The results of polls done by different survey organizations often are slightly different and sometimes flatly disagree. But as critics of polling noted last week, a Harris Interactive poll released Wednesday was unique: a poll that disagreed with itself.

"Bush Leads by Eight Points -- or Two -- Depending on Definition of Likely Voters" proclaimed the headline on the Harris release announcing the results.

The headline -- and survey findings -- highlighted the frustrations facing pollsters this year as they attempt to fill their samples with people who actually will vote Nov. 2.

That is more difficult than it seems, and there is not one right answer, pollsters say. Most organizations use slightly different techniques to define who is likely to vote. The way individual polling firms define probable voters explains in large part the differences in the polls.

Moreover, these methods were first developed or refined in the low-turnout elections of the 1980s and 1990s. Many pollsters fear they may not be entirely accurate if turnout this year is exceptionally high, particularly among groups who in the past have been disproportionately absent from the polling booth, such as young adults and Latinos.

Even in the best of times, defining probable voters is a challenge. Ask people whether they are registered to vote, and 86 percent say they are, according to The Washington Post tracking poll. Further ask them, as The Post and most other polling organizations do, how likely they are to vote, and more than 80 percent say they're "absolutely certain." If true, that would mean turnout would top 70 percent on Nov. 2.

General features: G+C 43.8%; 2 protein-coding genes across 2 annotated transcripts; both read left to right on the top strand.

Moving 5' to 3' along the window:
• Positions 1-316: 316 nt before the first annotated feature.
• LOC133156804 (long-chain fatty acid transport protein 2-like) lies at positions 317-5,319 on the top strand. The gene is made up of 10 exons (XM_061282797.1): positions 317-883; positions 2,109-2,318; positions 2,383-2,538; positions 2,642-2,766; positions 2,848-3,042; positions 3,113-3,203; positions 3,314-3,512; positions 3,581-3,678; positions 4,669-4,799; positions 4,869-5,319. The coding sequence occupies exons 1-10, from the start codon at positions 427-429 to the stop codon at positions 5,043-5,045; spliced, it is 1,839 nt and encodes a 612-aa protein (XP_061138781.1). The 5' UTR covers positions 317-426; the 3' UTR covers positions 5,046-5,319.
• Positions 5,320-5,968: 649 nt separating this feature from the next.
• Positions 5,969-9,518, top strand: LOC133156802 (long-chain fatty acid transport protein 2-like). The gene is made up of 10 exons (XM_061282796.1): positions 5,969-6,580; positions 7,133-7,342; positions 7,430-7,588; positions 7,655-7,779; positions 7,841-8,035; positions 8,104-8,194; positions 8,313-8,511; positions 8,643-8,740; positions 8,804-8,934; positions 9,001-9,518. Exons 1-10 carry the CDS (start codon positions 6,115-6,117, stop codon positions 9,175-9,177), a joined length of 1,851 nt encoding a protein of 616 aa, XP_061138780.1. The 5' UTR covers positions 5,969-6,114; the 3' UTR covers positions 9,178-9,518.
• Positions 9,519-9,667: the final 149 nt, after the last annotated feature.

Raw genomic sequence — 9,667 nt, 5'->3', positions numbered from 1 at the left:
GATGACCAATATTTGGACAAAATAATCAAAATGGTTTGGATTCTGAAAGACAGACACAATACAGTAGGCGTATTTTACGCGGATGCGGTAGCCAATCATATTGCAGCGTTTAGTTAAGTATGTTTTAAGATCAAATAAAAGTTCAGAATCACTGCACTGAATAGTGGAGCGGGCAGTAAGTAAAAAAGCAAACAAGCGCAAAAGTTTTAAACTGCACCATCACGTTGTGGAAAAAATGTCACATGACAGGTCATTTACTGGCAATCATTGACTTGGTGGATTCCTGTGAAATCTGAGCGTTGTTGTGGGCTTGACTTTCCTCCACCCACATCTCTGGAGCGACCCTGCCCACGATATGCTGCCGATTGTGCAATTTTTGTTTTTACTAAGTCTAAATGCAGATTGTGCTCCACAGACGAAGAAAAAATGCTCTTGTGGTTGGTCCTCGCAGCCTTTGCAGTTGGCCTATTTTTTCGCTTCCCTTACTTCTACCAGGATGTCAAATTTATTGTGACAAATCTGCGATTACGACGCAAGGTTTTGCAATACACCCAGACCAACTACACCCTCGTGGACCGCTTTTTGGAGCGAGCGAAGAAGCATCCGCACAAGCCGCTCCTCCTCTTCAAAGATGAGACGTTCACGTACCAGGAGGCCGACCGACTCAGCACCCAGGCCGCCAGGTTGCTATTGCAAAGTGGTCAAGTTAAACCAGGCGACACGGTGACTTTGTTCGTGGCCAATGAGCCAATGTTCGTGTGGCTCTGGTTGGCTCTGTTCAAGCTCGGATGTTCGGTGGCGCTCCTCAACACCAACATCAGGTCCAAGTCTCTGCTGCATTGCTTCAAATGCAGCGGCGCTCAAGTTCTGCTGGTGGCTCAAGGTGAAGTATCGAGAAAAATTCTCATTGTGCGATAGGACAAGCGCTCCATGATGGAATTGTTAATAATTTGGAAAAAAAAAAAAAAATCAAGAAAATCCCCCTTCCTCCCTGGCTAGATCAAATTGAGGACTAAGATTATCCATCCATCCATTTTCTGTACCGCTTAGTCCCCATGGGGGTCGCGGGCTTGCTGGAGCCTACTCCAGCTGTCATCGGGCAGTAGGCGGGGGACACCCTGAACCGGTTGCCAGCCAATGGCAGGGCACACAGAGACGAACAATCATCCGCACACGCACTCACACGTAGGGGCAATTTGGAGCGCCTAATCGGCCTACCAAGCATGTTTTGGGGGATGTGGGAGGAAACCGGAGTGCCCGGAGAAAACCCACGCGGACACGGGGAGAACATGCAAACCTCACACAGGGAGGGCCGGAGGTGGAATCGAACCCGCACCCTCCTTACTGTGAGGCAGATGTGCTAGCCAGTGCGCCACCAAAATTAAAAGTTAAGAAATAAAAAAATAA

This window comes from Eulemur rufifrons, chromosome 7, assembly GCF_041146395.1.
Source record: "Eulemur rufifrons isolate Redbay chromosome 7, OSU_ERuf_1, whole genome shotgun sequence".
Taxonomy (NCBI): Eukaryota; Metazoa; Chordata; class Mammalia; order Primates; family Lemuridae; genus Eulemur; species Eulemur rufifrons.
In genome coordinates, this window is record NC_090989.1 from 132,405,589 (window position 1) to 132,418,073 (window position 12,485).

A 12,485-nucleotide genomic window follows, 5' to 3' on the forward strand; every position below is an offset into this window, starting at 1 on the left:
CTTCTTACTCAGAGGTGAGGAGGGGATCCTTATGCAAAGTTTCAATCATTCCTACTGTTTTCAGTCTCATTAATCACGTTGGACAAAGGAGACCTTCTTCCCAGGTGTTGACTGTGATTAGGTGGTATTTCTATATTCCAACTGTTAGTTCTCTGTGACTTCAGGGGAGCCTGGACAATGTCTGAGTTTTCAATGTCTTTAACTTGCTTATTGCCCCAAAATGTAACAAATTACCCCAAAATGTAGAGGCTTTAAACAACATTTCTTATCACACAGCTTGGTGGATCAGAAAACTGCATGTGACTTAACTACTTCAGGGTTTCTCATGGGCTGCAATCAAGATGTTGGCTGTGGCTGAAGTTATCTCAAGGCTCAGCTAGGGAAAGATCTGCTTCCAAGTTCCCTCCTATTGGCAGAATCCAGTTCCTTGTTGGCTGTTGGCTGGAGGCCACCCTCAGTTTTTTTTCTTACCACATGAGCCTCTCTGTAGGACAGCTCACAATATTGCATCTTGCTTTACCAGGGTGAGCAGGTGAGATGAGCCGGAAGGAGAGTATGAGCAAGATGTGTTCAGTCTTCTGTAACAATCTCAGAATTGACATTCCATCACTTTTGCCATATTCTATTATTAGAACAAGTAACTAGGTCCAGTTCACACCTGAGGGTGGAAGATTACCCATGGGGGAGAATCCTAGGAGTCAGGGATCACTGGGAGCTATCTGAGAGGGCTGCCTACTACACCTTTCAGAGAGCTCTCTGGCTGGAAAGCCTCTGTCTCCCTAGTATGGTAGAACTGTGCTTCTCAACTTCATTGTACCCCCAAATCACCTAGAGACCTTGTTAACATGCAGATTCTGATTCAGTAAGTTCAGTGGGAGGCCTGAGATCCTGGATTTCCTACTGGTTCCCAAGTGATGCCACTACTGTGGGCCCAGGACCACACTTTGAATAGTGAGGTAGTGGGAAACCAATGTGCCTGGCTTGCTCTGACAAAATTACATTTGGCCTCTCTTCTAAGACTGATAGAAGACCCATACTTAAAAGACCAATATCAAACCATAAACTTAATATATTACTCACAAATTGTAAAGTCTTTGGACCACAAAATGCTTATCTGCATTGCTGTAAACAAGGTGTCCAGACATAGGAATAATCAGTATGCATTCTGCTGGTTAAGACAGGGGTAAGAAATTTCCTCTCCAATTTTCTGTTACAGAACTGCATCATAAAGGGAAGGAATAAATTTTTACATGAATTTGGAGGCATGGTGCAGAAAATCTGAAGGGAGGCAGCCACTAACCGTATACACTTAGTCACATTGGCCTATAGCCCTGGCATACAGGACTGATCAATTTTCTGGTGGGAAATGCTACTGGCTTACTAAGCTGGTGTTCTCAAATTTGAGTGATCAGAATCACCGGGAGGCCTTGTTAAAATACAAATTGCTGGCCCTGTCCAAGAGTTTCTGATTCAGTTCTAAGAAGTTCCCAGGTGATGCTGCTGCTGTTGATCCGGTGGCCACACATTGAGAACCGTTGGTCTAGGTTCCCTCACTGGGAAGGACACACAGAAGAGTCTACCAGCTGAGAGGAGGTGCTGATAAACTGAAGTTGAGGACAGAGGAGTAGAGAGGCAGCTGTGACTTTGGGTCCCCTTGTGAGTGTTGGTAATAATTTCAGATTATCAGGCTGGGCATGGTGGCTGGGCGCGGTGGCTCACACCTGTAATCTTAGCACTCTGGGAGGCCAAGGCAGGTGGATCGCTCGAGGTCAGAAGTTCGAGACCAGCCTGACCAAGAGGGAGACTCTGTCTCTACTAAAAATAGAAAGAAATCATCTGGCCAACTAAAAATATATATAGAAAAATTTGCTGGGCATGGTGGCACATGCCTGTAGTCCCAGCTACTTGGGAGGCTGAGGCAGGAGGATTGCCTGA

That is probably not going to happen. Turnout in 2000 was slightly greater than 51 percent. Curtis Gans, executive director of the Committee for the Study of the American Electorate, suspects it might be seven to 10 percentage points higher this year -- but not 20 points higher.

These inflated estimates of voting intention can skew survey results, because those who say they will vote may hold different candidate preferences than those who actually do vote. Studies have shown that the phantom voters tend to be Democrats.

To attempt to separate those who truly will vote in this presidential election from those who say they will but will not, pollsters rely on a variety of techniques.

The Post uses seven variables to define likely voters: whether the respondents state they are registered to vote, their intention to vote, voting history, interest in the presidential campaign, age, whether the respondents are voting for the first time in 2004 and whether they know the location of their polling place. These questions screen out about 40 percent of all adults ages 18 and older.

The Gallup Organization relies on a slightly different set of questions to identify probable voters, including a measure of enthusiasm, and then makes statistical adjustments to come up with its sample of likely voters.

The Gallup model has proved to be a reliable predictor of the final presidential vote on the eve of the election but has also tended to produce wild swings in candidate preference when applied in the weeks before a campaign.

These swings are produced not by real changes in preference but by the short-term rise and fall in levels of enthusiasm supporters feel about their respective candidates, according to political scientist Robert Erikson of Columbia University and his research colleagues, who analyzed the performance of the Gallup tracking poll in the 2000 presidential election.